Police: Texting Cause of Fatal Tenn. School Bus Crash
Source: Jeanette Reveles, School Transportation News, June 5, 2015

The Knoxville (Tennessee) Police Department said in a statement Friday that a school bus crash last December that killed two students and teacher’s aide from Knox County Schools was caused by text messaging. “The results of the investigation have shown that the driver of bus #44, Mr. Davenport, was driving while distracted due to sending and receiving text messages,” the statement said. According to police, driver James Davenport sent and received multiple messages in the moments prior to the crash….James McIntyre, superintendent of Knox County Schools, said at a press conference that he was “outraged” to find out the cause of the accident, adding that the driver acted with “negligence, selfishness and stupidity.” McIntyre commented that the district’s transportation contracts are under review pending the results of the final investigation . He did not rule out potentially doing away with the contracts….

School bus driver involved in 2014 KCS crash dies
Source: WBIR, June 3, 2015

James Davenport, one of the bus drivers involved in the December 2014 Knox County school bus crash that killed two young students and a teacher’s aide, died Monday night. The Knox County Sheriff’s Office told WBIR 10News that authorities were called to his Maynardville Pike home where he lived with his mother at 8:47 p.m. Officials said at this point his cause of death is listed as a “natural death.”…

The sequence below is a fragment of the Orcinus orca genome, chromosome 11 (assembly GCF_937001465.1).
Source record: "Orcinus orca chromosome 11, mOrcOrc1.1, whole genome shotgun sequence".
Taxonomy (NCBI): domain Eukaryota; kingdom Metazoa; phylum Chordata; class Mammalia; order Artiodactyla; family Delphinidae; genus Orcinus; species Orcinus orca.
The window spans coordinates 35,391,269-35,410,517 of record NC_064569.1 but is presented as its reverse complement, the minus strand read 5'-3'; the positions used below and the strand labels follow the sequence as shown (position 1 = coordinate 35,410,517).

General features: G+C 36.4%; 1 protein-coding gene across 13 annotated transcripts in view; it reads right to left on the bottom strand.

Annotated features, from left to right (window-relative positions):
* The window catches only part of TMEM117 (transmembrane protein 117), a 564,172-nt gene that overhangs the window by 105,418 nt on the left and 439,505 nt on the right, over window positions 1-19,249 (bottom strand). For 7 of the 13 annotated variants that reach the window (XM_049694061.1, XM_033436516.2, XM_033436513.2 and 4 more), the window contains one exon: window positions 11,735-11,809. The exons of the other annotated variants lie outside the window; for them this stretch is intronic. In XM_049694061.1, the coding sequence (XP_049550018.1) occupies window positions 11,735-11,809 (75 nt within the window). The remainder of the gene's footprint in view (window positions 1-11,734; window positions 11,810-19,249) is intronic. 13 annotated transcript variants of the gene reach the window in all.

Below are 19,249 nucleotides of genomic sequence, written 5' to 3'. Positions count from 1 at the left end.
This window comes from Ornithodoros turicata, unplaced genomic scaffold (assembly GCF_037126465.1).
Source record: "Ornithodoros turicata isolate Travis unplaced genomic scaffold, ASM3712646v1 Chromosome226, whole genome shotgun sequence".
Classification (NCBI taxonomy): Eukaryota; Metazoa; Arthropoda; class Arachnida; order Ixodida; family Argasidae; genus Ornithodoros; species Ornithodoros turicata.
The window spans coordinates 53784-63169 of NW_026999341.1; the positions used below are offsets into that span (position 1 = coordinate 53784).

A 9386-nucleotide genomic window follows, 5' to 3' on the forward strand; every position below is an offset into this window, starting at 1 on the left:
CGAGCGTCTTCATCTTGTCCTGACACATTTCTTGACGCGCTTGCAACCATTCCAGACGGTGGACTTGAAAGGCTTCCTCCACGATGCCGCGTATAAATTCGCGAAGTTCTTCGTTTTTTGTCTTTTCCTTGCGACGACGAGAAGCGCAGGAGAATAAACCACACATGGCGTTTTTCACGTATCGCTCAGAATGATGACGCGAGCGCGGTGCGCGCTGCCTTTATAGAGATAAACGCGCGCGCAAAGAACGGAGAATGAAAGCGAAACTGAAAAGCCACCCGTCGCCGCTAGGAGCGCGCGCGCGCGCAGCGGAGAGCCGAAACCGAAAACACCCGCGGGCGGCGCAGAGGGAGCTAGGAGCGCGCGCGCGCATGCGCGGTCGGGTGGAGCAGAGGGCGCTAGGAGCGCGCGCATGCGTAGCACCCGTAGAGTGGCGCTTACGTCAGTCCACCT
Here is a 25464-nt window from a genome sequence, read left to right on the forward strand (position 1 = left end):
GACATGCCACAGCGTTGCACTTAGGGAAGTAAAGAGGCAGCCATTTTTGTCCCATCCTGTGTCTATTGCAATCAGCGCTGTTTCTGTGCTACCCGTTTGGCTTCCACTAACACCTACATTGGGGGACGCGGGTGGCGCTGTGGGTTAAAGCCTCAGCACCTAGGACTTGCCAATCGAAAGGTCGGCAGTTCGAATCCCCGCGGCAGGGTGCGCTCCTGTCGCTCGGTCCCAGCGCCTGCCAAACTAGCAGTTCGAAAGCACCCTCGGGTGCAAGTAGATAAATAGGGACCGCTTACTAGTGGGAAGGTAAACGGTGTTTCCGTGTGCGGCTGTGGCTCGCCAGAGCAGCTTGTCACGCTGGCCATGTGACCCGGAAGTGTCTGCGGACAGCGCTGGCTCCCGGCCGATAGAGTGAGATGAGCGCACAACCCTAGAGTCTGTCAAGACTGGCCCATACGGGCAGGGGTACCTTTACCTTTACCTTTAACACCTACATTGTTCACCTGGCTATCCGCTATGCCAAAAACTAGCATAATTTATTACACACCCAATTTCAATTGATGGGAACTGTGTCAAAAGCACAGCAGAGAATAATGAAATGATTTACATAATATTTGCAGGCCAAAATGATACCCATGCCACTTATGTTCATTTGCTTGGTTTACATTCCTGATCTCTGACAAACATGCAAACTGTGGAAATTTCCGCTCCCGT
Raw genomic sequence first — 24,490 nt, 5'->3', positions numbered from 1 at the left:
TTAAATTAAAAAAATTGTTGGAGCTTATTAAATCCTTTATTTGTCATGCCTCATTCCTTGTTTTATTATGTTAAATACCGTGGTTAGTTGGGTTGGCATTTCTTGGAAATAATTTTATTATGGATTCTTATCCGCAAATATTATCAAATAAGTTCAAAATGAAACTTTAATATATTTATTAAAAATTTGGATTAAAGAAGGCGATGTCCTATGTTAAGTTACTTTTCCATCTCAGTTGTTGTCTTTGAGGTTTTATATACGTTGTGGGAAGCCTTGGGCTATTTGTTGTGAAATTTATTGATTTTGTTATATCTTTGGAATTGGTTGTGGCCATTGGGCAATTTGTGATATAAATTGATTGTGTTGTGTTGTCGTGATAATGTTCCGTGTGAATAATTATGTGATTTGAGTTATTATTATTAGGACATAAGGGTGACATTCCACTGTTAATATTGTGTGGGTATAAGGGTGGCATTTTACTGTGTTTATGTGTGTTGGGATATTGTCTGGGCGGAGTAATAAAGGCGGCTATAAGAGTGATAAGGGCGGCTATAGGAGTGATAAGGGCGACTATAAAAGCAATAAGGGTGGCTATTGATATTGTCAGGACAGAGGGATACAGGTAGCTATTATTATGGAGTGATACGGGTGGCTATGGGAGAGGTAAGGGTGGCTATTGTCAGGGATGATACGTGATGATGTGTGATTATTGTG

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SCA makes bus outsourcing official

Source: Sarah DeSantis, The News-Item, July 28, 2015

Southern Columbia Area School District has outsourced its transportation services, a move that district personnel said will save district taxpayers at least $830,000 over five years. During a special meeting Monday, the board voted unanimously to furlough 24 bus drivers effective July 31 and enter into a five-year contract for transportation services with Fullington School Bus LLC, of Clearfield, the following day. …. Berzes said the drivers would make comparable salaries at his company, though the wages are calculated differently with more weight on bonuses for behaviors like retention instead of flat hourly rates. …. Board member Charles Porter said an agreement with the drivers’ union, AFSCME, will allow members to “bump” for positions.